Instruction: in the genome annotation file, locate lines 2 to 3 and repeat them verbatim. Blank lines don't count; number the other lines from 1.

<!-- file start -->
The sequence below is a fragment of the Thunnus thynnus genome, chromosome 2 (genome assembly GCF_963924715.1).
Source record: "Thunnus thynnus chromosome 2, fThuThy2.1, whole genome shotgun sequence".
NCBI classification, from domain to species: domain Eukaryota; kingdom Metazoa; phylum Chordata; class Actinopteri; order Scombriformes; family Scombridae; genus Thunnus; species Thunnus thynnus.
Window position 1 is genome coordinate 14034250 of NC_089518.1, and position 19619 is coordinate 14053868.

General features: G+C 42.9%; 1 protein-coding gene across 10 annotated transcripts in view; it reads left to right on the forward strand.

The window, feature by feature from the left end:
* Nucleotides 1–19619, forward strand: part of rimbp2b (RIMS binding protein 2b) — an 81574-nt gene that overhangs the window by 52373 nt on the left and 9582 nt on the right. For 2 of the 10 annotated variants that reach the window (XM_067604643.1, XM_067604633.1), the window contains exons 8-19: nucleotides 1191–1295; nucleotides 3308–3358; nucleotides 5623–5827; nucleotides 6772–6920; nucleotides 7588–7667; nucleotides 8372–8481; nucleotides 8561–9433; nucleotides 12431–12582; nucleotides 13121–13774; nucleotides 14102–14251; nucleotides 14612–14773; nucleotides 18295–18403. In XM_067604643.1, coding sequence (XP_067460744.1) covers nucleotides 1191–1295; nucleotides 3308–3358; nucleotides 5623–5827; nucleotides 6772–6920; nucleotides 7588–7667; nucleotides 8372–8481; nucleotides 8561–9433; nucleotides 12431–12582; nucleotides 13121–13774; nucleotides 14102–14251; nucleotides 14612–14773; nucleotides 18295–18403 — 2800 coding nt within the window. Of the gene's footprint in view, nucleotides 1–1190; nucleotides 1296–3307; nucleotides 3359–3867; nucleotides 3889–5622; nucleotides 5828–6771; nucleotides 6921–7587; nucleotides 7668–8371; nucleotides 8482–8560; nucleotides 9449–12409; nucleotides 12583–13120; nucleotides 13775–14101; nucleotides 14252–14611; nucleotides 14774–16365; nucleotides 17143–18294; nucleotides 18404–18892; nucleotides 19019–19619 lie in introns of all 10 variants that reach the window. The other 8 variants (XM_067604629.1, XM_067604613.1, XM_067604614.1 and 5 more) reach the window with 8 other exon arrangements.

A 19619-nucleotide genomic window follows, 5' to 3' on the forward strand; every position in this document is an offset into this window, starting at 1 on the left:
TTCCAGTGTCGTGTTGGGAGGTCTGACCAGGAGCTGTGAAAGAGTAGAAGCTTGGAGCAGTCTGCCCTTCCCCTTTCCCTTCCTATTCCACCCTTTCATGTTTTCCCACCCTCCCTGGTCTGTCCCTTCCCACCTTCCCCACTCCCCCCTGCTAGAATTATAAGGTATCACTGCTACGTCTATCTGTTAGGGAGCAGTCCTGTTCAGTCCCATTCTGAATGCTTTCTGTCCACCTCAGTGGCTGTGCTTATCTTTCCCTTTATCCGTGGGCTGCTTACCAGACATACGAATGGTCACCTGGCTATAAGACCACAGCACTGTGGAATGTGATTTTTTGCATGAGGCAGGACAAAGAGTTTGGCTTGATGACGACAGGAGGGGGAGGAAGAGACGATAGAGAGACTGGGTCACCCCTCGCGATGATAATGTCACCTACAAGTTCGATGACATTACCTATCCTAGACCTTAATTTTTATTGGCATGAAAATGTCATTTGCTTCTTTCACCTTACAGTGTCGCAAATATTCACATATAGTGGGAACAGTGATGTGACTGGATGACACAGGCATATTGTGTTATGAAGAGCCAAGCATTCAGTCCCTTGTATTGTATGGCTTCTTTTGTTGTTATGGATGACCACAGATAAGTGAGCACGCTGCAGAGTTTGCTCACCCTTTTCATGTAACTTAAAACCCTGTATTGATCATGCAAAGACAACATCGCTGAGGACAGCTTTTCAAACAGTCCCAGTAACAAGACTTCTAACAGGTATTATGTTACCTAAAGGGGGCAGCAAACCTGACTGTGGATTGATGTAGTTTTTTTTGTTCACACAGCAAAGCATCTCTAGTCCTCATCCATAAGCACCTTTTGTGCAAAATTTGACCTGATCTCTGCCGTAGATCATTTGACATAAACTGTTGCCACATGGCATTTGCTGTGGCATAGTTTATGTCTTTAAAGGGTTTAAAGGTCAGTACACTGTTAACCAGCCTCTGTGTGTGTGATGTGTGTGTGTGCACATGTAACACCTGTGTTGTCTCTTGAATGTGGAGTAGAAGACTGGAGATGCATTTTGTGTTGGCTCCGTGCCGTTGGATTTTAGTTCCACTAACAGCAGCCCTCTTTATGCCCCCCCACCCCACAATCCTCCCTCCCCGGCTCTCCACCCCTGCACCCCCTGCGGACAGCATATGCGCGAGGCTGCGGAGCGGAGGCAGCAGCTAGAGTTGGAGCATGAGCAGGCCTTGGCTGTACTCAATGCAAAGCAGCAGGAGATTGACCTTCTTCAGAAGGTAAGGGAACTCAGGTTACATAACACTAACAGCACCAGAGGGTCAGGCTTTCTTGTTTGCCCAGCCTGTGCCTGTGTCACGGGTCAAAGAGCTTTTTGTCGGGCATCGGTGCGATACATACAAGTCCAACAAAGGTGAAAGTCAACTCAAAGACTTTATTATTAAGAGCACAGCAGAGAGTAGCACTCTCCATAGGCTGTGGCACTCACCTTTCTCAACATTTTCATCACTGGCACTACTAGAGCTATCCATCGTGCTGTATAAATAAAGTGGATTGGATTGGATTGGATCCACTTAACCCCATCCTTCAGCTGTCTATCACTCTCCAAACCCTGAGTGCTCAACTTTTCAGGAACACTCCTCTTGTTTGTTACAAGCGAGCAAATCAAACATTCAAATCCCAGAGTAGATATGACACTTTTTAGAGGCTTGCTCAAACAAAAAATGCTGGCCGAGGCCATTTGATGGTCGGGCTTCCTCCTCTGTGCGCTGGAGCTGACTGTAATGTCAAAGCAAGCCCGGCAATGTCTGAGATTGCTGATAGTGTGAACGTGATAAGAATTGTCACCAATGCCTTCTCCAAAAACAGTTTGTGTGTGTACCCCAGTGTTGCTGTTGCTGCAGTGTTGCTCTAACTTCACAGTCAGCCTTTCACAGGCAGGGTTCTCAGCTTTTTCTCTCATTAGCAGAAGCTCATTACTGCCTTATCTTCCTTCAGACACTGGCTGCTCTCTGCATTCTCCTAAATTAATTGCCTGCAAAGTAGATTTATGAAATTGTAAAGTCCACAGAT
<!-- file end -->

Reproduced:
Source record: "Thunnus thynnus chromosome 2, fThuThy2.1, whole genome shotgun sequence".
NCBI classification, from domain to species: domain Eukaryota; kingdom Metazoa; phylum Chordata; class Actinopteri; order Scombriformes; family Scombridae; genus Thunnus; species Thunnus thynnus.